08 November 2016

Not a post about the elections

I won’t write about the elections in this blog except to say - GET OUT AND VOTE! - instead I will respond to one of the prompts from JOTU course:

Does the discovery that we live in a constantly expanding universe change the way that you think about life on Earth? What questions does it raise for you?

Some of the science that is explored in this course has really blown my mind. I particularly liked Brian Swimme’s raisin bread metaphor to understand the universe expansion. According to Hubble and other scientists’ measurements, the universe is constantly expanding. In fact, every single point of the universe is the center of that expansion.

Think about that - each one of us, each planet, each star, actually is the center of the universe.

But how does that work exactly? Swimme’s metaphor helps us to understand: imagine that you or the planet Saturn are a raisin in an unrisen, unbaked loaf of bread. As the loaf rises and bakes, it expands. From the perspective of a single raisin, every other raisin is moving away, expanding away from the raisin. No matter which raisin you are, the other raisins are expanding away.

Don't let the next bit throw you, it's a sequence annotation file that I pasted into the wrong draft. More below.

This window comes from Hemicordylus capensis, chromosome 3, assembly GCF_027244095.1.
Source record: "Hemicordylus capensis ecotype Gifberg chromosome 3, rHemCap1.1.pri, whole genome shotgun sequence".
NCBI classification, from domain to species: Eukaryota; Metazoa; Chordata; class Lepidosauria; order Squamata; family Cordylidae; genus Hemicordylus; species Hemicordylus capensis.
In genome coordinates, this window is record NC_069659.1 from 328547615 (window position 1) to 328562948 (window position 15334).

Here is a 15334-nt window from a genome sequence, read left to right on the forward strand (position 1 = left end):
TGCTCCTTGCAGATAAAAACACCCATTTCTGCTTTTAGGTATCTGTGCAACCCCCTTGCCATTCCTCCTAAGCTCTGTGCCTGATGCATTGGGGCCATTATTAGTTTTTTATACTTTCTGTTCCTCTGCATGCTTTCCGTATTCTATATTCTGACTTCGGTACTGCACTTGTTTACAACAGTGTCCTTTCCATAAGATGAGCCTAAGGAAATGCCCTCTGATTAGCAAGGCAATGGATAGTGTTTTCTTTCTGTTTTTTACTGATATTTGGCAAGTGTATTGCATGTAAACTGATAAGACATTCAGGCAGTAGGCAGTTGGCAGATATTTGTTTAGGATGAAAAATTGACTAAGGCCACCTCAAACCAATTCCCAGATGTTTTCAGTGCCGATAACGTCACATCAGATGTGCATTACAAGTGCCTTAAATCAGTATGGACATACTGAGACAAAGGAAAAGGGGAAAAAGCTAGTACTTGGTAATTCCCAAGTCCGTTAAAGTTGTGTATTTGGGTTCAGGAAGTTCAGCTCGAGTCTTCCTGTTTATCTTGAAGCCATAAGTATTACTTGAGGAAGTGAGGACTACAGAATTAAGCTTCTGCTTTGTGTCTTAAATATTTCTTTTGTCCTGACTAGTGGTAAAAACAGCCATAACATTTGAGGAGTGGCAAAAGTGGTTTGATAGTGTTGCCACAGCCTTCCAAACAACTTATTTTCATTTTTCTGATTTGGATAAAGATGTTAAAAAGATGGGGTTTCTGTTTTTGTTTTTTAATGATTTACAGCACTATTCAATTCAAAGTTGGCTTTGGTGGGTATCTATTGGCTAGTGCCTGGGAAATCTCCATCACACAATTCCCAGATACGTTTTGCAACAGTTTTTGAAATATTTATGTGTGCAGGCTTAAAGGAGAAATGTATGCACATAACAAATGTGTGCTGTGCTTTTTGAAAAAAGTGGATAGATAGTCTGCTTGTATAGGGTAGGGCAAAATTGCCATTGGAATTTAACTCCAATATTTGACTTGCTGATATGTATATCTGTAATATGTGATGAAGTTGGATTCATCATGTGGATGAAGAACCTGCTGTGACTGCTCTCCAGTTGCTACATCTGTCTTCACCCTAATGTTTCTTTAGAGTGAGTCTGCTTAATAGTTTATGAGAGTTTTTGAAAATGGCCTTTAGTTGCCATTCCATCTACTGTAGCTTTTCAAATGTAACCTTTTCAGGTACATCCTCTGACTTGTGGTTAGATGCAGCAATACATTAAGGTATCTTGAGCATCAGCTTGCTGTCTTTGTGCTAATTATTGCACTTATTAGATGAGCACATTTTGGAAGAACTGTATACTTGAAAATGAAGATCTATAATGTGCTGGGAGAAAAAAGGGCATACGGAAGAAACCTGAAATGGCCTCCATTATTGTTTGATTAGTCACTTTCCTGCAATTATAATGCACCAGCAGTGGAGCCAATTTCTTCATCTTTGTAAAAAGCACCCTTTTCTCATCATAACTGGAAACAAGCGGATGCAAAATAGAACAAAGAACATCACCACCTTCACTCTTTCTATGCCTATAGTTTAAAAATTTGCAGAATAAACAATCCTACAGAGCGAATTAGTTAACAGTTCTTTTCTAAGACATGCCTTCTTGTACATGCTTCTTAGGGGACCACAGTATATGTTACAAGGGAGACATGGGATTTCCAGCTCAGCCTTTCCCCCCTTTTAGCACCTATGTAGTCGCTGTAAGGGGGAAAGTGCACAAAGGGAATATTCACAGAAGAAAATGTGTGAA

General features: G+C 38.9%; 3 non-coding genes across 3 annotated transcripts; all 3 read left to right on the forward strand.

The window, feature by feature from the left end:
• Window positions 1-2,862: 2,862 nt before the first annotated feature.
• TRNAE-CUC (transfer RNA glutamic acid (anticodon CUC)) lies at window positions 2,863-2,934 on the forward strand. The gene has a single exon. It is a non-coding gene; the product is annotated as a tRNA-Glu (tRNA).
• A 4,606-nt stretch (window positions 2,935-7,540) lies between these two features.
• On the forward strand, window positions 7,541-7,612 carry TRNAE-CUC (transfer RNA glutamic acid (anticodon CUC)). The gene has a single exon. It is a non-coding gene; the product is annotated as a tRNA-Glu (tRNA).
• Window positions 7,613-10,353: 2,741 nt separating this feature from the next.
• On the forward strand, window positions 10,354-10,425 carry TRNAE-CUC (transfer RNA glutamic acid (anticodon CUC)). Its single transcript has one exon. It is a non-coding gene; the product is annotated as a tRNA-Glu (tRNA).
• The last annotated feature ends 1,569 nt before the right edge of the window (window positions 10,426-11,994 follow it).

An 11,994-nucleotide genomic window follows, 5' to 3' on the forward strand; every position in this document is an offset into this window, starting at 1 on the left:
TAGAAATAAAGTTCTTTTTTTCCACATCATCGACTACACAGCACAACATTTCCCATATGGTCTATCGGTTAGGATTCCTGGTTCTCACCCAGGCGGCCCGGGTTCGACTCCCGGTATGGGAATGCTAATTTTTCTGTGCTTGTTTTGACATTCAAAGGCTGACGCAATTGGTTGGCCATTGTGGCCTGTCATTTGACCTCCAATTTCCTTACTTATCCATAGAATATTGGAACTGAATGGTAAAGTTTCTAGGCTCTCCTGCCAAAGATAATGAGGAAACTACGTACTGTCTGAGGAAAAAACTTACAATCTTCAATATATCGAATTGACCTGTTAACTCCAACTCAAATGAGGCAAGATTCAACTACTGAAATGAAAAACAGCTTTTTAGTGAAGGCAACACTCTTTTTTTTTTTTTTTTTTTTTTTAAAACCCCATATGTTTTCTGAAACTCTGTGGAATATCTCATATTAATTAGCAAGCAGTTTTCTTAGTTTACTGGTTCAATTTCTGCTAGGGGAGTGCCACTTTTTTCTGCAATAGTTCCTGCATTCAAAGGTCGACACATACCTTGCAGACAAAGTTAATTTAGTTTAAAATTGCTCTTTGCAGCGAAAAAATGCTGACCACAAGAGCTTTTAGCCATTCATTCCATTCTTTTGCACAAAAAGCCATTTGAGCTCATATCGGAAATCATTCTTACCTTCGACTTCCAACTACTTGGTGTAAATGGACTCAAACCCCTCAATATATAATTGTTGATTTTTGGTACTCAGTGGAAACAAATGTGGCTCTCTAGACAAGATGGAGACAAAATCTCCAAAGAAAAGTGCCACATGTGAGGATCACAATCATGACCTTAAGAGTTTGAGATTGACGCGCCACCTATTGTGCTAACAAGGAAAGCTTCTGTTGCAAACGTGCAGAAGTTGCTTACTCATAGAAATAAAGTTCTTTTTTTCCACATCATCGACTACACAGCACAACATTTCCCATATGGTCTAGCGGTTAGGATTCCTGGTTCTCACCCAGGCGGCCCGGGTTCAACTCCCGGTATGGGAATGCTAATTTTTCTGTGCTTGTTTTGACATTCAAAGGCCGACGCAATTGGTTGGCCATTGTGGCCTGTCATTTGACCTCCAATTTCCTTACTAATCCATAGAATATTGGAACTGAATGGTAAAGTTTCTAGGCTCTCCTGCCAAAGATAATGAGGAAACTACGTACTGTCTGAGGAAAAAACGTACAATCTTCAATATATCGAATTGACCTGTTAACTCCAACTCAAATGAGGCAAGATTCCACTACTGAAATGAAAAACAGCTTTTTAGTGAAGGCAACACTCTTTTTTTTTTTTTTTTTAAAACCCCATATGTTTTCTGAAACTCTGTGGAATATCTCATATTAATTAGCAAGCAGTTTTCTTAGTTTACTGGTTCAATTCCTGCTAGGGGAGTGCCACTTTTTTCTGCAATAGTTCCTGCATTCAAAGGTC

It is an interesting philosophical point as well. Think of all the controversy about changing the idea of the Earth as the center of the universe. Galileo, Copernicus, many other early astronomers faced derision, expulsion, and even execution because of their ideas that challenged the religious and powerful thought of the time. It is still true that the Sun does not revolve around the Earth, however based on this idea of expansion, it appears that we could actually say that the Earth is the center of the universe.

It also places the individual human contemplating these ideas in the center of the universe. What a concept! Recognizing how tiny we are while at the same time discovering our centrality.

Listening to: Spotify’s playlist Rock your Rights

By the way, I link frequently to Wikipedia. I think it’s a great resource, and I make annual donations to the Wikimedia foundation. I hope you will consider making a donation too!

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